Rudolf Perhinek

Rudolf Perhinek (pseudonym Rade Perišin[2] or čiča Rade[3]) (23 June 1906 Vipavski Križ — 5 August 1982 Cleveland, Ohio, United States)[4] was Yugoslav military officer with the rank of Captain in the Royal Yugoslav Army who, soon after the Axis invasion of Yugoslavia, joined Chetniks of Dragoslav Mihailović. He was a member of the Supreme Command of Mihailović's Chetniks and received the rank of Major.[5] Perhinek, also referred as Mihailović's right hand, organized Chetniks in Montenegro at the end of 1941.[6] In period October 1941 — September 1943 he was a special envoy of Mihailovic's Chetnik staff for Montenegro who was also responsible for the intelligence service in Montenegro and Albania. Some sources describe him as an agent of Gestapo.[7][8] For some time he was the Chief of Staff of Chetnik forces under command of Vojislav Lukačević.[5] Perhinek was an ethnic Slovene.[9] Yugoslav Government in Exile awarded him with Order of the Star of Karađorđe.[4]

Rudolf Perhinek
Nickname(s)Rudi
Born(1906-06-23)June 23, 1906[1]
Vipavski Križ, Austria-Hungary (modern-day Slovenia)
DiedAugust 5, 1982(1982-08-05) (aged 76)
Cleveland, Ohio, United States
Buried
Chardon cemetery
Allegiance Yugoslavia (–1941)
Chetniks (1941–1944)
Gestapo (speculations?)
Belgium
RankCaptain Kingdom of Yugoslavia
Major Chetniks
Lieutenant colonel Belgian army
Battles/wars
Awards Order of the Star of Karađorđe

Before the Second World War

Perhinek was born on 23 June 1906 in Vipavski Križ, Austria Hungary (modern day Slovenia). His father Karel was a chief of the station. His mother's name was Karmen. Perhinek completed elementary school in Vipavski Križ and high school in Novo Mesto where his father was transferred during the First World War. He graduated from the Belgrade Military Academy. As military officer he served in infantry military units in different garrisons in Yugoslavia.[4]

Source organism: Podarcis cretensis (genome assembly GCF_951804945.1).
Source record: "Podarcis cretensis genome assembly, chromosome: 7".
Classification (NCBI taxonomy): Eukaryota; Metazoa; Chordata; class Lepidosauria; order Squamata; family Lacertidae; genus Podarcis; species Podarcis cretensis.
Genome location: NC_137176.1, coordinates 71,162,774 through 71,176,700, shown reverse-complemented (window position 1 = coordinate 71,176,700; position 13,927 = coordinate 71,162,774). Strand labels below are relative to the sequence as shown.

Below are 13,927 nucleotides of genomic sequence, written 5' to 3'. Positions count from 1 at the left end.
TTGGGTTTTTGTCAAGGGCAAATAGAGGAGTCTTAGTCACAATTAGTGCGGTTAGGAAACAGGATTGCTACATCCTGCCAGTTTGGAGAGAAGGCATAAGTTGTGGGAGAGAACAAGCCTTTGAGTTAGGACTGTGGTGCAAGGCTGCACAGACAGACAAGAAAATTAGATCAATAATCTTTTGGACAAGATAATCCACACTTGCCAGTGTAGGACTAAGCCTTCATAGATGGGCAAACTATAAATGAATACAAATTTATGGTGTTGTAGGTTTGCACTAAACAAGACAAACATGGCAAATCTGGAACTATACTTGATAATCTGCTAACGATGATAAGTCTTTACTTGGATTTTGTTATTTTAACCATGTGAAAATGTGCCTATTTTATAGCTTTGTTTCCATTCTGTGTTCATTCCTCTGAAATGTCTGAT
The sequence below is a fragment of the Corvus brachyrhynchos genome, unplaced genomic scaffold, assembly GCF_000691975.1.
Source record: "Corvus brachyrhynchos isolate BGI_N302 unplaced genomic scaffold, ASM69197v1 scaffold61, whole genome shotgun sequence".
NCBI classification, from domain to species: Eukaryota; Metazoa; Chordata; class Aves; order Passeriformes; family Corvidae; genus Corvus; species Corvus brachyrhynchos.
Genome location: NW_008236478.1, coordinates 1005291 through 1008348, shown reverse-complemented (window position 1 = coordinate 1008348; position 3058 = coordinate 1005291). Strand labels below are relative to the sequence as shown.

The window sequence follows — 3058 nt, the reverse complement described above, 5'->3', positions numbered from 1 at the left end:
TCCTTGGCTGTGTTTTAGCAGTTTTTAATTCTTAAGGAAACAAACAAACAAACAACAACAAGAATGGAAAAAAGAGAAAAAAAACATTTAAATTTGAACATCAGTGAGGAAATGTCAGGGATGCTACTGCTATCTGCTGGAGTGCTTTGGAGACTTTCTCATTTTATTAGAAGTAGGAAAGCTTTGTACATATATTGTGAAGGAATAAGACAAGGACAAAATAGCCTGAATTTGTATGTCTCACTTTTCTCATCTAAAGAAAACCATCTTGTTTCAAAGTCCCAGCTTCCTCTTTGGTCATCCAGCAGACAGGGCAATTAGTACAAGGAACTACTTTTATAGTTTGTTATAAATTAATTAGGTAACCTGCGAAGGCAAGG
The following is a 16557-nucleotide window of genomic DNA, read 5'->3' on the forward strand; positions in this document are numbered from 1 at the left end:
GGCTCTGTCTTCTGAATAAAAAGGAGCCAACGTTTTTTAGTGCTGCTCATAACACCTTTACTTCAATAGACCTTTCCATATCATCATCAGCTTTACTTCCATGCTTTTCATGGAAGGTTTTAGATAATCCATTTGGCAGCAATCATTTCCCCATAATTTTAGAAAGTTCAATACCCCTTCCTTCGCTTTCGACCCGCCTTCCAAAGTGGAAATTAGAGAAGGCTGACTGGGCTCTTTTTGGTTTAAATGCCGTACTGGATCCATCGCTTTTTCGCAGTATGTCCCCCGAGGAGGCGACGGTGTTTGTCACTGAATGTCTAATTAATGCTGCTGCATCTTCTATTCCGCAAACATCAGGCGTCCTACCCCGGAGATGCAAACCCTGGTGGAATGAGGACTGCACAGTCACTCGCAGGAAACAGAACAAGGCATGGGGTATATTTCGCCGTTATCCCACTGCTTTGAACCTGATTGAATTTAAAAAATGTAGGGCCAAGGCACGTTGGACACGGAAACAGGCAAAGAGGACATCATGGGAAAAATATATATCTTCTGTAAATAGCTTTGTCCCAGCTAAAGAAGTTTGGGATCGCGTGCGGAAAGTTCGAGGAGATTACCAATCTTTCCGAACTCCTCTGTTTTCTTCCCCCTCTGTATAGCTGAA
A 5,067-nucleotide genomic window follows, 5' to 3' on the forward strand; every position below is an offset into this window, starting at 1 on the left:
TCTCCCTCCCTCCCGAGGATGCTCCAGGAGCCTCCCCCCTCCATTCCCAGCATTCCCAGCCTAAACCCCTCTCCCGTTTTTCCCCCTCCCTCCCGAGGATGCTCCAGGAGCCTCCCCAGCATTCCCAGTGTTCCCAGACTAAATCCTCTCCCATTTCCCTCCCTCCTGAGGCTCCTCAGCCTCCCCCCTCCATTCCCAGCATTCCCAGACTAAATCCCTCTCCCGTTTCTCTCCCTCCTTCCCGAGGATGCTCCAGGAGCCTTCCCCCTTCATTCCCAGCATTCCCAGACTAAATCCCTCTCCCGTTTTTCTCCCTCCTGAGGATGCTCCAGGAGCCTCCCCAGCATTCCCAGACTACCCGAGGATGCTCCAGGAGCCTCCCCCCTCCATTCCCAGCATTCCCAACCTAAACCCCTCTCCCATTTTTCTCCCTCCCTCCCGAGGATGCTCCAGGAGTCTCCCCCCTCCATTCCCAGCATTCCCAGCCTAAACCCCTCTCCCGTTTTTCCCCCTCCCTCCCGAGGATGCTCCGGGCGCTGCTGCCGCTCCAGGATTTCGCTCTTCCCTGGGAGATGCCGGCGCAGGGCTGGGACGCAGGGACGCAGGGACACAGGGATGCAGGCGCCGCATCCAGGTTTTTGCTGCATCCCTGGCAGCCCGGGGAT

Perhinek was a military adviser[10] and one of the closest associates of Dragoslav Mihailović when he was a commander of the 39th Infantry Regiment in Celje, modern day Slovenia. He was sentenced to 30 days of prison by the decision of Army Minister Milan Nedić because "he had intention to mislead the supreme military command to make wrong decisions".[11]

World War II

Beginning of the World War II in Yugoslavia

Perhinek was one of former military officers of the Royal Yugoslav Army who lived in Berane.[12] He was a chief of staff of Kom detachment in Berane which was to invade Albania in case of Axis invasion of Yugoslavia. When Axis forces began with invasion of Yugoslavia his forces began with invasion of Albania until an order to withdraw prevented further penetration into territory of Albania.[4]

In June 1941 Perhinek organized a conference of the former military officers of the Yugoslav Army in Berane, including Cemović and Joksimović.[13] During the Uprising in Montenegro he participated in the capture of Italian held Berane.[4]

Mihailović's instructions